Challenge: I wanted to envinonment to change slowly.
Solution: I wanted to have an adventure where the life on the island slow dies, and I made an effect where the grass slowly fades from green to grey. This needs to be changed so that it only comes into play during certain missions, but I am very pleased with the result. It looks very creepy and it was quite easy to implement. I took some inspiration from for this. (Resolved)

Screenshots

Screenshot of the first iteration, testing dialogue trees and NPCs.
Screenshot of the first iteration, testing dialogue trees and NPCs.
Screenshot of the first iteration, testing objects, button, and doors.
Screenshot of the first iteration, testing objects, button, and doors.
Start sceen in V2.
Start sceen in V2.
Special effects in V2!
Special effects in V2!
One of the more complex rooms in V2, showing the grass slightly faded.
One of the more complex rooms in V2, showing the grass slightly faded.

Work in progress: Explorer game

This project is a game where the player explores rooms with a top down view and does all the normal things, such as traverse mazes, open doors, fight monsters and so on. This is a gravity-less version of the Platform game and has an even more retro feel to it. It’s obviously a work in progress and needs a lot more work, but the main mechanics are complete and it even has its own editor.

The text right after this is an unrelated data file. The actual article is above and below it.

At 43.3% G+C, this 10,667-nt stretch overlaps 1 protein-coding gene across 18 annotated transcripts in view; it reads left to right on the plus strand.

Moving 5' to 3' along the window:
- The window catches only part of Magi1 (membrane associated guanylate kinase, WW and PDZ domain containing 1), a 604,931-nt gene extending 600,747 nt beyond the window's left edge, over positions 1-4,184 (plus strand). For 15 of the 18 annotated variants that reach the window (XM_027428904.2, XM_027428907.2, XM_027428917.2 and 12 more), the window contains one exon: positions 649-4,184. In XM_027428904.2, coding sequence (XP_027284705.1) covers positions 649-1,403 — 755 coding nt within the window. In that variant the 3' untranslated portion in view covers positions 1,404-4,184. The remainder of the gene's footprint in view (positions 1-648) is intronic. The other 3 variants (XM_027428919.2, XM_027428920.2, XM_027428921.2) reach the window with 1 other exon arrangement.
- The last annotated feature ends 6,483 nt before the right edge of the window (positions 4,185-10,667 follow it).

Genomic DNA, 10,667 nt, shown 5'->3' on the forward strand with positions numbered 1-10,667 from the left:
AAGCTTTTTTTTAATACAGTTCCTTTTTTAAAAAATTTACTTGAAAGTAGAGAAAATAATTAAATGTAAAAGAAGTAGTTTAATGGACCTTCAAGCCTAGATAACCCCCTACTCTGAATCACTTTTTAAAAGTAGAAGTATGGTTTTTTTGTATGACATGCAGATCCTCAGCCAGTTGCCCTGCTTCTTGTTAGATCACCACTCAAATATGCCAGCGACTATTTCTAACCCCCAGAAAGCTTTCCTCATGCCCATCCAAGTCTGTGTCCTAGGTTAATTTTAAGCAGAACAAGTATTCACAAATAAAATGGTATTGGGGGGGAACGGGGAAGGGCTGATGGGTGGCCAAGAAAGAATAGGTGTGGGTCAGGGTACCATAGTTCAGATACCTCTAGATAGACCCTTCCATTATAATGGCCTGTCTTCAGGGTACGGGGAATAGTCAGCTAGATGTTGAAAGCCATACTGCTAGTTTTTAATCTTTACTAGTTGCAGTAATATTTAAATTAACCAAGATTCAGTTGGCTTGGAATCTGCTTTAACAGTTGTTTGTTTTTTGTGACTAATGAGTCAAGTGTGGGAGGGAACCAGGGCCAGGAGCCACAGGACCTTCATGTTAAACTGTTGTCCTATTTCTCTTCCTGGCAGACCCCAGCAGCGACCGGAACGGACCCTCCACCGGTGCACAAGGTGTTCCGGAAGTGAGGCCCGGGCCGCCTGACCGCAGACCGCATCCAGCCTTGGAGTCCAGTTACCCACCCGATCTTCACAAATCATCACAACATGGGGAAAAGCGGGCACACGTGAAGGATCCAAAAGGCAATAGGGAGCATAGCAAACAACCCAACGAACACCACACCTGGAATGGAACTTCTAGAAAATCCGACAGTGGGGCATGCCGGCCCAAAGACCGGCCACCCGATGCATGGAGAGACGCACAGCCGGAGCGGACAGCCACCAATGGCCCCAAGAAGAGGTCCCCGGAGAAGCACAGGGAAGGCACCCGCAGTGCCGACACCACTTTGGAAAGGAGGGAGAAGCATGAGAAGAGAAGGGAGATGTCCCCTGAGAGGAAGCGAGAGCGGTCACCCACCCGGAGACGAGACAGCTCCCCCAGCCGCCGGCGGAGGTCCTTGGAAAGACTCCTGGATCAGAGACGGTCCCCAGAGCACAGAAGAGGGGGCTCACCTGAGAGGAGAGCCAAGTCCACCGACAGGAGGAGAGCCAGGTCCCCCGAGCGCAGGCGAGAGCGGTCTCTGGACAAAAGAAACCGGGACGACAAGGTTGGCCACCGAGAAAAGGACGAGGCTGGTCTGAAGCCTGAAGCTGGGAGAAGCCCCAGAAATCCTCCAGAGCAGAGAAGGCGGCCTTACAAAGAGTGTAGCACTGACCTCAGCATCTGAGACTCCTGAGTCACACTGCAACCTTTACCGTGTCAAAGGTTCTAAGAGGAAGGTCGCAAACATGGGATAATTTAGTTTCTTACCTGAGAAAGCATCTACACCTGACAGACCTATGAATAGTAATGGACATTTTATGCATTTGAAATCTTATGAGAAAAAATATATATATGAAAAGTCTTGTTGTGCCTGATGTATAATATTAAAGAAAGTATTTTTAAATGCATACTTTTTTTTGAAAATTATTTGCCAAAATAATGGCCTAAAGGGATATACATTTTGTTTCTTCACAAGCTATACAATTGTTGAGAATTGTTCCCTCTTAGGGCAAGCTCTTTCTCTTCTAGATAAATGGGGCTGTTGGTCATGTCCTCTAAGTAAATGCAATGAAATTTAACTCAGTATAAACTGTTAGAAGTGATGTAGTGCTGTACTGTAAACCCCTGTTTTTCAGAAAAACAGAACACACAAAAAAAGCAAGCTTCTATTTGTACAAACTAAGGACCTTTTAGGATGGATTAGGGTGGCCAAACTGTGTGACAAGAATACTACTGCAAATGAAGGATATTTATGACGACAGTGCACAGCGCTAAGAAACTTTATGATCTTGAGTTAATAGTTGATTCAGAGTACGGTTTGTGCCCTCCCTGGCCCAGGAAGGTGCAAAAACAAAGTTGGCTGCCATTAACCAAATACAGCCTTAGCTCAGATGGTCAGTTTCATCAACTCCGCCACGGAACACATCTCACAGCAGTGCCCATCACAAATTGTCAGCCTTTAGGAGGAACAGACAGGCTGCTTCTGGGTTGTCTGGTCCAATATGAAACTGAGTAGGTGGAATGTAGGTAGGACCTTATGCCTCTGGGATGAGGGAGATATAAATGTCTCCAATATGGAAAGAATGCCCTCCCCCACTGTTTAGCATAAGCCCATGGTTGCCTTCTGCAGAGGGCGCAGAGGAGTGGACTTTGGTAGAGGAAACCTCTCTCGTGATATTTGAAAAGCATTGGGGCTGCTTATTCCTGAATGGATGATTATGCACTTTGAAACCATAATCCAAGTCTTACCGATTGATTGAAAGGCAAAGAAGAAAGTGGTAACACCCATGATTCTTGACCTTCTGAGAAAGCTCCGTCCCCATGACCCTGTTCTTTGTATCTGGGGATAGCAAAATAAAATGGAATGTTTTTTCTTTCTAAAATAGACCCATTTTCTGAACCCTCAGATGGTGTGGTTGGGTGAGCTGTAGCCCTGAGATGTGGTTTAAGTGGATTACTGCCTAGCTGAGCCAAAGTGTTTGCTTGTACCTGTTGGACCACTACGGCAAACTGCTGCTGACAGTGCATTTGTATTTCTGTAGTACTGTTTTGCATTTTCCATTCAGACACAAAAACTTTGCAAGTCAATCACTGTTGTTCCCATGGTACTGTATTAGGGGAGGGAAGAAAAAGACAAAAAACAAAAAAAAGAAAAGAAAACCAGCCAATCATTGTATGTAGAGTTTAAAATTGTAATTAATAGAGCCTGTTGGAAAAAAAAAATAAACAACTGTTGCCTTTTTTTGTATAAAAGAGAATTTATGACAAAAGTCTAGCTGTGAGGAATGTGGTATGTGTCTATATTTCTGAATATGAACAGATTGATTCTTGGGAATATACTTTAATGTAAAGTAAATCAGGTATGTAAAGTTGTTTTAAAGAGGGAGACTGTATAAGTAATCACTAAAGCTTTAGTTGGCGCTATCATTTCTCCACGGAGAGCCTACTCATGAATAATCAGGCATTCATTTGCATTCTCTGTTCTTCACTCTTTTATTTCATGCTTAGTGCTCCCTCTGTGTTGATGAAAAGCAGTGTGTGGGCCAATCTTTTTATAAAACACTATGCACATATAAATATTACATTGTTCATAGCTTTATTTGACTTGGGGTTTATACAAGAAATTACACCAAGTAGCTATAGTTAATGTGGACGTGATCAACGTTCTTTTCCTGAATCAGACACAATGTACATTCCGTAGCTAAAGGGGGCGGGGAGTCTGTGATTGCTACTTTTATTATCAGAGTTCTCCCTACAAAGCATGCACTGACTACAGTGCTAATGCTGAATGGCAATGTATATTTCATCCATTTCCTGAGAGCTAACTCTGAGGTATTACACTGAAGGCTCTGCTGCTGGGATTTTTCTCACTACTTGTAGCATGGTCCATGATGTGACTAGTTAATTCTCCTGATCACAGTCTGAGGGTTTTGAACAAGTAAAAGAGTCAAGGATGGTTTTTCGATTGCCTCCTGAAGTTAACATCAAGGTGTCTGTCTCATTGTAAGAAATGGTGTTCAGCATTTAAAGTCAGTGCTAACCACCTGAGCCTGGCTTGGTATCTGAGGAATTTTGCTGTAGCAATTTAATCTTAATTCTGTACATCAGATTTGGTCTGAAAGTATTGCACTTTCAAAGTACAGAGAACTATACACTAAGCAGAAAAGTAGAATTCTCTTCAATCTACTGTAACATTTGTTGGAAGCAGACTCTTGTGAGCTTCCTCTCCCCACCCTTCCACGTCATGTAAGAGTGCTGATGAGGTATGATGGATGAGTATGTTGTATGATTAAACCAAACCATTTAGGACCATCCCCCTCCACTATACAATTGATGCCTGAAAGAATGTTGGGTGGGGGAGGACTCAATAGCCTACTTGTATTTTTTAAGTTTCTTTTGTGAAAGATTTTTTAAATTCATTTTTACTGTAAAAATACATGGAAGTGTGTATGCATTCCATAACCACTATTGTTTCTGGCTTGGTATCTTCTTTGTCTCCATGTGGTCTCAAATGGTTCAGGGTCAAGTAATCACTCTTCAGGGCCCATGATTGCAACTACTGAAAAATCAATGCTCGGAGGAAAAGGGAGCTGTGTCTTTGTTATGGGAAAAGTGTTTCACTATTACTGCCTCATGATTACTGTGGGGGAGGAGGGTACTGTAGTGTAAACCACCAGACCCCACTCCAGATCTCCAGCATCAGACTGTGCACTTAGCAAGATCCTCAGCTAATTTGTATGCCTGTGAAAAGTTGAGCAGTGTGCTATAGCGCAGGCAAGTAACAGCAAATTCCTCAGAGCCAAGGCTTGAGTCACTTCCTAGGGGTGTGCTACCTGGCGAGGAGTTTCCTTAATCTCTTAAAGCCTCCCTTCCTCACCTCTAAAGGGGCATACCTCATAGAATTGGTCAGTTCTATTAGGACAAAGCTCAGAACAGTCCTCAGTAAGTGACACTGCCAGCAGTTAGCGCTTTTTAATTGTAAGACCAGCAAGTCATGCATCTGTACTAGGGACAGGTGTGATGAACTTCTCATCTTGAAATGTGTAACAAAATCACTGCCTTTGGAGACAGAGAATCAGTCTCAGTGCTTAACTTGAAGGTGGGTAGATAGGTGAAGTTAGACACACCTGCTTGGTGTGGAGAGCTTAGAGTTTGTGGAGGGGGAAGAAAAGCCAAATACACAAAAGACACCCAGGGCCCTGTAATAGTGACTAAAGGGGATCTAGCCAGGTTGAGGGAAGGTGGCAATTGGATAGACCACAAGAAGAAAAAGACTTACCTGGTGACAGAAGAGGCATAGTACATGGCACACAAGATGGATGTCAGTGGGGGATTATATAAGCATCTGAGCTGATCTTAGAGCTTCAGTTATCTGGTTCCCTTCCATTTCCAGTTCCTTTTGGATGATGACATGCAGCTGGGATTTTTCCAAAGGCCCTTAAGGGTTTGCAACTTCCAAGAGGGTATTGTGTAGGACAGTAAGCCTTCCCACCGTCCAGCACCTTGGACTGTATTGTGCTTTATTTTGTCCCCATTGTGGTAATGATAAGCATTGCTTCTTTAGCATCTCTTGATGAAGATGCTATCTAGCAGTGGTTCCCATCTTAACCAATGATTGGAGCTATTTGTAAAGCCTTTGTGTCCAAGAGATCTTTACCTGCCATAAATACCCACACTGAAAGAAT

Links

Live page
GitHub repository

Overview

The game works mostly through simple collision detection. This differs from the platform game in that is has moving enemies that can be killed through shooting. Given that it’s in the development phase it’s lacking any coherent narrative, but one day when I get time I’ll come back to this game and add a lot more to it and make it much more interesting.

The game has an editor where the developer draws lines onto the canvas to define where the walls are. There are some features that need to be added to the editor, such as choosing the line colour, and being able to move vertices around or break up lines.

Unlike the platform game, this game uses procedurally drawn graphics. This was quite fun to write!

Challenges

Challenge: This game requires fairly robust collision detection.
Solution: Collision detector has to consider two different cases in this game: the intersection of lines and the intersection of rectangles. For recangles it’s easy enough but for lines I needed to write an algorithms to check the overlap. Once I had this I could use it in other projects. The number of potential collisions scales with the number of lines in each room, so I tried to minimise the number of lines to something sensible for gameplay reasons. (Resolved)

Screenshots

A screenshot of the game in all its simplicity.
A screenshot of the game in all its simplicity.
Screenshot of the game editor.
Screenshot of the game editor.